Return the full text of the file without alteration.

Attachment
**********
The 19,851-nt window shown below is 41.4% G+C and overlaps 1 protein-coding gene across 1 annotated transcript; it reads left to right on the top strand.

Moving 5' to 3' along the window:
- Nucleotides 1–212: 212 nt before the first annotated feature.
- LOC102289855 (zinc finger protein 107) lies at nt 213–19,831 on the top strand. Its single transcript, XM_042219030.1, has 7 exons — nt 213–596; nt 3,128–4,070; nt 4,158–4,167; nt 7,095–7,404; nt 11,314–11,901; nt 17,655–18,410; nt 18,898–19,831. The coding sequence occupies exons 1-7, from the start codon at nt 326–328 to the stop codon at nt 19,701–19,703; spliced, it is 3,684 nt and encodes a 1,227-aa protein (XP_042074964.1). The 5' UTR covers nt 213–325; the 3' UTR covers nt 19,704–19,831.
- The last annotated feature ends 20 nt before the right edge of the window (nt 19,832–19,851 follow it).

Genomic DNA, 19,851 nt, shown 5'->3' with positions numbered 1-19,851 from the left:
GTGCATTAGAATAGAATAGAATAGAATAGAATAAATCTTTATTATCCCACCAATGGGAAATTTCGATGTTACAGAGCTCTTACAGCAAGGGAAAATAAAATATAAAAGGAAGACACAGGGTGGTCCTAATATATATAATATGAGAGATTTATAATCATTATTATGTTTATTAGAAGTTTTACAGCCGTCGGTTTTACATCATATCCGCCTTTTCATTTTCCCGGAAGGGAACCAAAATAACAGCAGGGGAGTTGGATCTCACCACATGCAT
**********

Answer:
The 19,851-nt window shown below is 41.4% G+C and overlaps 1 protein-coding gene across 1 annotated transcript; it reads left to right on the top strand.

Moving 5' to 3' along the window:
- Nucleotides 1–212: 212 nt before the first annotated feature.
- LOC102289855 (zinc finger protein 107) lies at nt 213–19,831 on the top strand. Its single transcript, XM_042219030.1, has 7 exons — nt 213–596; nt 3,128–4,070; nt 4,158–4,167; nt 7,095–7,404; nt 11,314–11,901; nt 17,655–18,410; nt 18,898–19,831. The coding sequence occupies exons 1-7, from the start codon at nt 326–328 to the stop codon at nt 19,701–19,703; spliced, it is 3,684 nt and encodes a 1,227-aa protein (XP_042074964.1). The 5' UTR covers nt 213–325; the 3' UTR covers nt 19,704–19,831.
- The last annotated feature ends 20 nt before the right edge of the window (nt 19,832–19,851 follow it).

Genomic DNA, 19,851 nt, shown 5'->3' with positions numbered 1-19,851 from the left:
GTGCATTAGAATAGAATAGAATAGAATAGAATAAATCTTTATTATCCCACCAATGGGAAATTTCGATGTTACAGAGCTCTTACAGCAAGGGAAAATAAAATATAAAAGGAAGACACAGGGTGGTCCTAATATATATAATATGAGAGATTTATAATCATTATTATGTTTATTAGAAGTTTTACAGCCGTCGGTTTTACATCATATCCGCCTTTTCATTTTCCCGGAAGGGAACCAAAATAACAGCAGGGGAGTTGGATCTCACCACATGCAT